The NFL was smart enough to got rid of their playoff bowl, but the NCAA still clings on to dozens of loser bowls. I think it is about time that the NCAA should take some of their higher education and get smart enough to eliminate the loser bowl games at the highest level of college football. BCS football now has only one post season college football game that matters and rest are just loser bowls.
Here is the history of the loser bowl and why the playoff bowl as dumped by the NFL.
The winners (conference champions) advanced to the NFL championship game, the losers (conference runners-up) appeared in the Playoff Bowl to vie for third place. For the three seasons (1967-69) preceding the 1970 merger with the AFL, the loser of the NFL’s third place game ended up with a peculiar record of 0-2 for that post-season.
The end of the Playoff Bowl – When the merger was completed for the 1970 season, there was discussion about continuing the Playoff Bowl, with the losers of the AFC and NFC Championship Games playing each other during the idle week before the Super Bowl. There were now seven post-season games in the NFL (three for each conference, plus the Super Bowl), and the Pro Bowl all-star game. A “loser’s game” was not necessarily attractive for the league, and the Playoff Bowl came to an end.
Official status – Although the ten Playoff Bowls were official third place playoff games at the time they were played, the NFL currently classifies them as exhibition games, and does not include them in the official results (or statistics) for the post-season.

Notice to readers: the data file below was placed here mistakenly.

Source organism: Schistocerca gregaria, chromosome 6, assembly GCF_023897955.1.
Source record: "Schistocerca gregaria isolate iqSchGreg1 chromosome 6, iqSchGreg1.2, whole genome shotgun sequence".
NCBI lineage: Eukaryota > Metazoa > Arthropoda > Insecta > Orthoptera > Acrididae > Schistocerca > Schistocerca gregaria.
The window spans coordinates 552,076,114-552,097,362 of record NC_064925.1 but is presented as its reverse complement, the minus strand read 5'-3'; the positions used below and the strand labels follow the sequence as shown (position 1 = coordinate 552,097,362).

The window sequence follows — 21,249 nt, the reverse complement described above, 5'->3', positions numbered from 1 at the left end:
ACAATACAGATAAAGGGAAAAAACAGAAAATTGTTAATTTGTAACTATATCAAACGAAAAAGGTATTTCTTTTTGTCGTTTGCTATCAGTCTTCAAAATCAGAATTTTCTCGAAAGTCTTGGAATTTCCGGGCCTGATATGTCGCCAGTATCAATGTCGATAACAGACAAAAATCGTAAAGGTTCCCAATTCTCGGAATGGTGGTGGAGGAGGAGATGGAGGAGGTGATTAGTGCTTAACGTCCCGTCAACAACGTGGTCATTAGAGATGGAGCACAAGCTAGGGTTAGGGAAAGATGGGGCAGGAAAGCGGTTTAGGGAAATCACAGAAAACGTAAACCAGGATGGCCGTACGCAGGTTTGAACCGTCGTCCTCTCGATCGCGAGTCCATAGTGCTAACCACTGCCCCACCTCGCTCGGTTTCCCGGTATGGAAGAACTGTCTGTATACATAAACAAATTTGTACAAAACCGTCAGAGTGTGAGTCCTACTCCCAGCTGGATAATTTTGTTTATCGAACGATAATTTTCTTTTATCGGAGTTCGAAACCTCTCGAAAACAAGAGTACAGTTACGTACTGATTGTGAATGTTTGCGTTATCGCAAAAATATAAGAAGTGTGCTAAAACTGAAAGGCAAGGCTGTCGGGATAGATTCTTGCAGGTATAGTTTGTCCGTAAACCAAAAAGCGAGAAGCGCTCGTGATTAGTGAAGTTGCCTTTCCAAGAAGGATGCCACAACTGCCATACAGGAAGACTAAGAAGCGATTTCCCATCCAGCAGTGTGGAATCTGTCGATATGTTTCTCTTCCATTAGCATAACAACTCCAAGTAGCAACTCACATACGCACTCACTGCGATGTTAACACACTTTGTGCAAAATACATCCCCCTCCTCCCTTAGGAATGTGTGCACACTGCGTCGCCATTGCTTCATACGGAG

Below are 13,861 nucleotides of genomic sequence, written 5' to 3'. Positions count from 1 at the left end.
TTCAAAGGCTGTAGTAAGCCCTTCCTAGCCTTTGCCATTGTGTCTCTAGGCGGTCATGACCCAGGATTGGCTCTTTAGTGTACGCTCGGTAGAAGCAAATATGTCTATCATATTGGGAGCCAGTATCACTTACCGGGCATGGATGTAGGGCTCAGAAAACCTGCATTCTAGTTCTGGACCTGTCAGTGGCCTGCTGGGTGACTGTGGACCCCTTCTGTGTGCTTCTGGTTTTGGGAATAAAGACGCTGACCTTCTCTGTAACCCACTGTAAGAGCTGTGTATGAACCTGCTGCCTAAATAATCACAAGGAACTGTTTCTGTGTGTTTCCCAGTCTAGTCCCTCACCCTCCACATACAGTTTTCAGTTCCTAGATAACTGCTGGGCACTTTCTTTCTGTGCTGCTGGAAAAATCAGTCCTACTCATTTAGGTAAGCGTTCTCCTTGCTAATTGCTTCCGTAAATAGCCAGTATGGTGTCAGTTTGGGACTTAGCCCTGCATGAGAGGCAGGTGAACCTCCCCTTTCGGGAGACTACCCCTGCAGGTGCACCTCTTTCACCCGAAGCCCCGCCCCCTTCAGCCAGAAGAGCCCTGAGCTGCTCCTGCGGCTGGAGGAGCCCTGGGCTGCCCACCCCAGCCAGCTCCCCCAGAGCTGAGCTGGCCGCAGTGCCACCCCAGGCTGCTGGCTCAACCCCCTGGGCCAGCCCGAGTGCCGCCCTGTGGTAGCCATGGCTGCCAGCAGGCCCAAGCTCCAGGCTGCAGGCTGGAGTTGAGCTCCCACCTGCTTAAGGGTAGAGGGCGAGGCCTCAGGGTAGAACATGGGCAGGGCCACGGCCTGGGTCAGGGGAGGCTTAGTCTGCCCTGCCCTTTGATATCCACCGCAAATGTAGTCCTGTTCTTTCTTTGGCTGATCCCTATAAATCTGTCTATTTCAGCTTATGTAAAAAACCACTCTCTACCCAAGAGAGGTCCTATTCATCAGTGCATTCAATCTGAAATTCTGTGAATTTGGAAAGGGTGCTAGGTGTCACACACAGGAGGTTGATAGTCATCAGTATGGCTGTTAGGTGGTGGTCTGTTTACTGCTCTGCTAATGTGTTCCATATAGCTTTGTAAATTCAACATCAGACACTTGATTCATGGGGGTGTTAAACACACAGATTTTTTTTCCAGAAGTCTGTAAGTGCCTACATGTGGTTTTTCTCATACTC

Criticism – Vince Lombardi detested the Playoff Bowl, coaching in the games following the 1963 and 1964 seasons, after winning NFL titles in 1961 and 1962. To his players, he called it “the ‘Shit Bowl’, …a losers’ bowl for losers.” This lack of motivation may explain his Packers’ rare postseason defeat in the 1964 game (January 1965) to the St. Louis Cardinals. After that loss, he fumed about “a hinky-dink football game, held in a hinky-dink town, played by hinky-dink players. That’s all second place is – hinky dink.” Using the Playoff Bowl (and loss) as motivation in 1965, the Packers won the first of three consecutive NFL championships from 1965-67. As of 2010, the Packers are the only NFL team ever to achieve this “three-peat” in the post-season era (which began in 1933). During this successful run, the Packers also won the first two Super Bowls in convincing fashion. In an ironic twist, Lombardi’s final game (and victory) as head coach of the Packers was Super Bowl II, played in “rinky-dink” Miami’s Orange Bowl in January 1968. All-Pro defensive tackle Roger Brown appeared in five Playoff Bowls, the most by any player, and was on the winning side each time (Detroit Lions, 1960–61–62; Los Angeles Rams, 1967, 1969). He said playing in those seemingly meaningless contests was like having “the worst inferiority complex.” He added, “I was in five of them, and to have played in it five in the ten years it was in existence is pitiful.”